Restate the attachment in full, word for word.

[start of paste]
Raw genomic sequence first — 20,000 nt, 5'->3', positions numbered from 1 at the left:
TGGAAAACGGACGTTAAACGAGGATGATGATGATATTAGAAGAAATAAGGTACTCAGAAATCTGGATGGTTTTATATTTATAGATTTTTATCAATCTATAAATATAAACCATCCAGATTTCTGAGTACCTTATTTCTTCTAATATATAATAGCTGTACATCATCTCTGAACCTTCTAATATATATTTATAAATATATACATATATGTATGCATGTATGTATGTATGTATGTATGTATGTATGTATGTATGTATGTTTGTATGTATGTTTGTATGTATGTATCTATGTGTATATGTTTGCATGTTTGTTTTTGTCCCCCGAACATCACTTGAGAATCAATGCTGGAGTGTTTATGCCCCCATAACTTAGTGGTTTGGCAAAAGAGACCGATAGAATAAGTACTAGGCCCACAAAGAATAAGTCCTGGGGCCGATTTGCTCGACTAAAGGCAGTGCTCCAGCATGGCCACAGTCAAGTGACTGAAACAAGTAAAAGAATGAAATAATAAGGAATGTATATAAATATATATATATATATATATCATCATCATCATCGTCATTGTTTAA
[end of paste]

Raw genomic sequence first — 20,000 nt, 5'->3', positions numbered from 1 at the left:
TGGAAAACGGACGTTAAACGAGGATGATGATGATATTAGAAGAAATAAGGTACTCAGAAATCTGGATGGTTTTATATTTATAGATTTTTATCAATCTATAAATATAAACCATCCAGATTTCTGAGTACCTTATTTCTTCTAATATATAATAGCTGTACATCATCTCTGAACCTTCTAATATATATTTATAAATATATACATATATGTATGCATGTATGTATGTATGTATGTATGTATGTATGTATGTATGTATGTTTGTATGTATGTTTGTATGTATGTATCTATGTGTATATGTTTGCATGTTTGTTTTTGTCCCCCGAACATCACTTGAGAATCAATGCTGGAGTGTTTATGCCCCCATAACTTAGTGGTTTGGCAAAAGAGACCGATAGAATAAGTACTAGGCCCACAAAGAATAAGTCCTGGGGCCGATTTGCTCGACTAAAGGCAGTGCTCCAGCATGGCCACAGTCAAGTGACTGAAACAAGTAAAAGAATGAAATAATAAGGAATGTATATAAATATATATATATATATATATCATCATCATCATCGTCATTGTTTAA